LoudQUIETloud: A Film About The Pixies

Find out that indie cred doesn’t make you cool in real life. Oh, and Frank Black’s man boobs!

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You’re Gonna Miss Me is a documentary about Roger Kynard “Roky” Erickson. For those of you not in k the know Roky was a co-founder, guitarist and singer for 13th Floor Elevators, one of the first psychedelic bands of the 1960s. The film opens with a court scene in which Sumner Ericskon, Roky’s youngest brother, is attempting to gain guardianship of Roky from their mother Evelyn. So we have our set up for the movie-a family power struggle of sorts. Next we see the band performing their best known song “You’re Gonna Miss Me” on a 1966 TV appearance on Dick Clark’s show of while the likes of Billy Gibbons extol the talents of Roky and the glorious future 13th Floor Elevators should have had. Director Keven McAlester then juxtaposes the image of a young Roky and words of how amazing he was with a shot of his current self; older, heavy set, and, well a little off his nut and in need of someone else’s care. The rest of the film takes us through Roky’s drug use and persecution by local law enforcement and his incarceration in a mental facility. We get to see that even after 10 years of being commited Roky was able to come out and be fairly successful and prolific as a musician. And here’s the kicker, his music with Roky Erickson and the Aliens was good! But this is not a story of triumph, not yet anyway. Roky was mentally ill and needed treatment and medication the whole time after he was released. Instead he self medicated with a variety of illegal substances that contributed to his decline and eventual need of care.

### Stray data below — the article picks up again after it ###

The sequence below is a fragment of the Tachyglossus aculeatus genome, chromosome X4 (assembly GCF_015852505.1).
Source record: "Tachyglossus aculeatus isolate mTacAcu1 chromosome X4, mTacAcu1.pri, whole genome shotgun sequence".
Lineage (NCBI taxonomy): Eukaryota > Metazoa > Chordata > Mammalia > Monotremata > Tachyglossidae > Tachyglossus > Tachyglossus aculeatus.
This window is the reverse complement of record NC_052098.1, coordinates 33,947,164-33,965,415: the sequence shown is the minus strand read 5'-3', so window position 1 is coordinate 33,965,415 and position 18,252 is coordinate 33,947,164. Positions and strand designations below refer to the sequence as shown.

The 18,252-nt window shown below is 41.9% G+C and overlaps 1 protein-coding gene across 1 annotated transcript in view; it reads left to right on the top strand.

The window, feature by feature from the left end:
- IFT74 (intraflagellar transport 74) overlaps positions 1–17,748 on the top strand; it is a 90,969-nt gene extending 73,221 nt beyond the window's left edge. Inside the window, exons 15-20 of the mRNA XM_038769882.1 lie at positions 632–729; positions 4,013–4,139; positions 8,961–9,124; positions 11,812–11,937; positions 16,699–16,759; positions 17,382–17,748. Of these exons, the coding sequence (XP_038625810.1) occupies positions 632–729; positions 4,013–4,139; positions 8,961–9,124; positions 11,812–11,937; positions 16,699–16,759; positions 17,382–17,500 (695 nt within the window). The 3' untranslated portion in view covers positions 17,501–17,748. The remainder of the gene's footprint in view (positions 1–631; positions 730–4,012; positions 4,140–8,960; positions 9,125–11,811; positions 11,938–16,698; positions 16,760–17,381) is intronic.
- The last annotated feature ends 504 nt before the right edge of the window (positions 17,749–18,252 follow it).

You’re Gonna Miss Me is as much about Evelyn Erickson as it is Roky. She clearly has her own issues and spends a lot of time creating large murals and collages chronicling Roky’s rise and fall. We also get a little bit about how her husband and father of her four boys may have been a pedophile that completely jacked up one or all of the boys, but there is no follow up. Roky and Evelyn are kindred spirits. Both artistic and both a little bonkers. We get to see the filth they both live in. Evelyn and Roky appear to need visual and aural clutter to calm their frantic minds.

In the end Sumner does get guardianship of his brother and helps him get treatment with Sumner’s own therapist, or “mentor” as he calls her. The therapy scenes were physically painful for me as they don’t look at all like they would be helpful. She has the brothers march/walk in a circle. There is also a moment when the therapists asks Roky what he wants to do when he is better and he says he wants to go see his mother and talk to her. Sumner is visibly upset. Despite my opinion, the therapy has apparently worked as Roky has Roky Erickson and The Explosives and has been playing shows again, including 2007’s Bumbershoot.

This is an interesting film and is full of interesting characters. There is actually a lot to digest and I recommend multiple viewings. So much I haven’t touched on, like Evelyn’s exploitation of Roky for her wacked out home movies or a beautiful shot of the Erickson patriarch leaving Sumner’s house and walking right next door to his own. You have to see this to understand why it had such an impact on me. You’re Gonna Miss Me is a great documentary about some one who should be more famous and more successful than he is, but it is also a story of the triumph of brotherly love and responsibility.